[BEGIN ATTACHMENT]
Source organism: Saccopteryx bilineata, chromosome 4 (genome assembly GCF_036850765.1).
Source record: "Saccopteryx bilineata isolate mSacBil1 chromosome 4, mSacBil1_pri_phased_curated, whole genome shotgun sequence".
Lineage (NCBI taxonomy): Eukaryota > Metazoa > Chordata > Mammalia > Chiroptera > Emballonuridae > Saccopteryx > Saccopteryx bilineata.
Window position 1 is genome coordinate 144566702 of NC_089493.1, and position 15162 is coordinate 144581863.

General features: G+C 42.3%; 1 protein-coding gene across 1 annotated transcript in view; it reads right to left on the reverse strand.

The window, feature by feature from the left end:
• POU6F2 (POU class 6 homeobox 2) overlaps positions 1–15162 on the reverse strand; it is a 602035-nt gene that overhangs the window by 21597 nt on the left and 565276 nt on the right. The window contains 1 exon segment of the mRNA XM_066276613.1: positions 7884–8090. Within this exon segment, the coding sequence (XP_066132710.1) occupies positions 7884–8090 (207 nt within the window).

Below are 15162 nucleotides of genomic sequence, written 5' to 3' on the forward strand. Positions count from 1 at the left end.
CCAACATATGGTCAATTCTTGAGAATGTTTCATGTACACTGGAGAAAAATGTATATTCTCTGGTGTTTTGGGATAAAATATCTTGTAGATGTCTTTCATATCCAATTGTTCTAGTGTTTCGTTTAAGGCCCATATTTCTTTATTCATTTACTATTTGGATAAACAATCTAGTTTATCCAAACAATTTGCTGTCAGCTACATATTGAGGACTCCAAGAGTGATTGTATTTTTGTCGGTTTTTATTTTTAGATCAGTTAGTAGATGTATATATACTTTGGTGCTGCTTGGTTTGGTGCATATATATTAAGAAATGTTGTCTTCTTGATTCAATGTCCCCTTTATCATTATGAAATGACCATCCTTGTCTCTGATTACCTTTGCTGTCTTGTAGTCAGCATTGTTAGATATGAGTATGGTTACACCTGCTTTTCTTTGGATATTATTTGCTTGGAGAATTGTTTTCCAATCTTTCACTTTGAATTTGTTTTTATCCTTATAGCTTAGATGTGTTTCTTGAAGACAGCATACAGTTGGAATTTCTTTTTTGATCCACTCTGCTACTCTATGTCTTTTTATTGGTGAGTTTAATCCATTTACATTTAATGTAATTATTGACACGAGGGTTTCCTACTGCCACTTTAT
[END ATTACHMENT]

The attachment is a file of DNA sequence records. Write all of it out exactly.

Source organism: Saccopteryx bilineata, chromosome 4 (genome assembly GCF_036850765.1).
Source record: "Saccopteryx bilineata isolate mSacBil1 chromosome 4, mSacBil1_pri_phased_curated, whole genome shotgun sequence".
Lineage (NCBI taxonomy): Eukaryota > Metazoa > Chordata > Mammalia > Chiroptera > Emballonuridae > Saccopteryx > Saccopteryx bilineata.
Window position 1 is genome coordinate 144566702 of NC_089493.1, and position 15162 is coordinate 144581863.

General features: G+C 42.3%; 1 protein-coding gene across 1 annotated transcript in view; it reads right to left on the reverse strand.

The window, feature by feature from the left end:
• POU6F2 (POU class 6 homeobox 2) overlaps positions 1–15162 on the reverse strand; it is a 602035-nt gene that overhangs the window by 21597 nt on the left and 565276 nt on the right. The window contains 1 exon segment of the mRNA XM_066276613.1: positions 7884–8090. Within this exon segment, the coding sequence (XP_066132710.1) occupies positions 7884–8090 (207 nt within the window).

Below are 15162 nucleotides of genomic sequence, written 5' to 3' on the forward strand. Positions count from 1 at the left end.
CCAACATATGGTCAATTCTTGAGAATGTTTCATGTACACTGGAGAAAAATGTATATTCTCTGGTGTTTTGGGATAAAATATCTTGTAGATGTCTTTCATATCCAATTGTTCTAGTGTTTCGTTTAAGGCCCATATTTCTTTATTCATTTACTATTTGGATAAACAATCTAGTTTATCCAAACAATTTGCTGTCAGCTACATATTGAGGACTCCAAGAGTGATTGTATTTTTGTCGGTTTTTATTTTTAGATCAGTTAGTAGATGTATATATACTTTGGTGCTGCTTGGTTTGGTGCATATATATTAAGAAATGTTGTCTTCTTGATTCAATGTCCCCTTTATCATTATGAAATGACCATCCTTGTCTCTGATTACCTTTGCTGTCTTGTAGTCAGCATTGTTAGATATGAGTATGGTTACACCTGCTTTTCTTTGGATATTATTTGCTTGGAGAATTGTTTTCCAATCTTTCACTTTGAATTTGTTTTTATCCTTATAGCTTAGATGTGTTTCTTGAAGACAGCATACAGTTGGAATTTCTTTTTTGATCCACTCTGCTACTCTATGTCTTTTTATTGGTGAGTTTAATCCATTTACATTTAATGTAATTATTGACACGAGGGTTTCCTACTGCCACTTTAT